The Senate Health, Education, Labor and Pensions Committee on Wednesday advanced President Trump's picks to fill two open seats on the National Labor Relations Board, the government's main labor law enforcement agency.
The votes for Marvin Kaplan and William Emanuel were along strict party lines, reflecting the fact that the nominees are expected to shift the direction of the five-member board, which was known for its aggressive pro-organizing stance under former President Barack Obama.
"My hope is that filling the two open seats on the National Labor Relations Board will restore the board to its intended purpose of acting as a neutral umpire after years of playing the role of advocate. It is important to American employees and employers alike that the Senate quickly confirm Mr. Kaplan and Mr. Emanuel to bring balance to the board and stability to our nation's workplaces," said committee Chairman Lamar Alexander R-Tenn.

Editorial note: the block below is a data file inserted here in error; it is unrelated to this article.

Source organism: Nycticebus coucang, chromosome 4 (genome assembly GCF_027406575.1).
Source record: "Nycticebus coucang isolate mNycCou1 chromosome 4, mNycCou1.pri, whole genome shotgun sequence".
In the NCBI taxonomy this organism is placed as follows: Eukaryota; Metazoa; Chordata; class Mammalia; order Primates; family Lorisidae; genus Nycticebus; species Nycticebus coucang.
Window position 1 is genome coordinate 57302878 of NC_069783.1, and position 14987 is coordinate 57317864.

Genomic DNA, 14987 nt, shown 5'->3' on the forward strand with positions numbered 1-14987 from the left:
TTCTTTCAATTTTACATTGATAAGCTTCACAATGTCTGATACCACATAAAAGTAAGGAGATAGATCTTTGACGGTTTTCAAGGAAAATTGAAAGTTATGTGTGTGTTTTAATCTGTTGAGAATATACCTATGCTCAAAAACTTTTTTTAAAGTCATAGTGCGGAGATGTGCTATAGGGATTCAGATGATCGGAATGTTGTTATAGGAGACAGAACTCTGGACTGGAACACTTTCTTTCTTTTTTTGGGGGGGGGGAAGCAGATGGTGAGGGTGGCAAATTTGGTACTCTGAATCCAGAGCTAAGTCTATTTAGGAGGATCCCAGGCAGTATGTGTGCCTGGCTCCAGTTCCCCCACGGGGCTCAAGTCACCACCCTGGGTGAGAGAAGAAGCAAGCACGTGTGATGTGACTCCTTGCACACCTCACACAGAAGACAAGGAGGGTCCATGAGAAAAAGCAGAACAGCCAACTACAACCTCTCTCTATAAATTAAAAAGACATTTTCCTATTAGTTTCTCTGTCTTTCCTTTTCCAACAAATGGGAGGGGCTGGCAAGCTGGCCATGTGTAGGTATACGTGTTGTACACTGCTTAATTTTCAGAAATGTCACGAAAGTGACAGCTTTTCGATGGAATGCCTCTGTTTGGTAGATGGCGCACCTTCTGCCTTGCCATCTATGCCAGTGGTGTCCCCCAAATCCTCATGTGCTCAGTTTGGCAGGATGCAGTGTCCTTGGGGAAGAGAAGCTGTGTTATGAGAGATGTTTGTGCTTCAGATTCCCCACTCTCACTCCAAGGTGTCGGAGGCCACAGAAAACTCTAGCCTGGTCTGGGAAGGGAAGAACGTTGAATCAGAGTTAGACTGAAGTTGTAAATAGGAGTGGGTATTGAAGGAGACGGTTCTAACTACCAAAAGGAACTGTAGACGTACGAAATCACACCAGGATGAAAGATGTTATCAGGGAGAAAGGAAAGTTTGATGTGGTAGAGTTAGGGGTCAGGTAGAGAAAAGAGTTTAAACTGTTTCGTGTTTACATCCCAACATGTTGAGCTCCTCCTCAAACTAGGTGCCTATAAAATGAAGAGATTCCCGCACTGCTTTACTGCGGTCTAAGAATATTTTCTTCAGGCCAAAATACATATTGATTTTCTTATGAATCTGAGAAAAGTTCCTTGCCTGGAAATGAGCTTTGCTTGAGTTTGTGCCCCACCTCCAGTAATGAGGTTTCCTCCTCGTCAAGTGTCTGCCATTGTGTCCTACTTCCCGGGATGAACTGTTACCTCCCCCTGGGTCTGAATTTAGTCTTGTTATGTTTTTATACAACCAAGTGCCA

Alexander noted that one seat had been vacant for nearly a year and the other for nearly two years, which he said was because "President Obama declined to nominate a Republican for the then-minority seat."
The nominees will go to the full Senate. Should they be confirmed, they would give the board a Republican majority for the first time since President George W. Bush's administration. The NLRB's members are nominated by the president but the agency otherwise operates independently. It currently has a Republican chairman, Philip Miscimarra, but the other two remaining members, Mark Gaston Pearce and Lauren McFerran, are Democratic nominees and the board operates by simple majority.
Kaplan is chief counsel of the Occupational Safety and Health Review Commission, a federal agency. Prior to that he was a Republican staffer for the House Education and the Workforce Committee. Emanuel is a shareholder with Littler Mendelson, a management-side law firm that specializes in labor matters, often before the labor board.
Liberal groups oppose the picks, arguing that the nominees had shown hostility to the board's mission of enforcing the National Labor Relations Act. "Neither man said anything at the confirmation hearing to give working people any confidence that they would vigorously enforce the [National Labor Relations Act] consistent with the law's purpose of protecting workers' right to organize and promoting collective bargaining," wrote William Samuel, director of government affairs for the AFL-CIO, in an open letter to lawmakers Tuesday.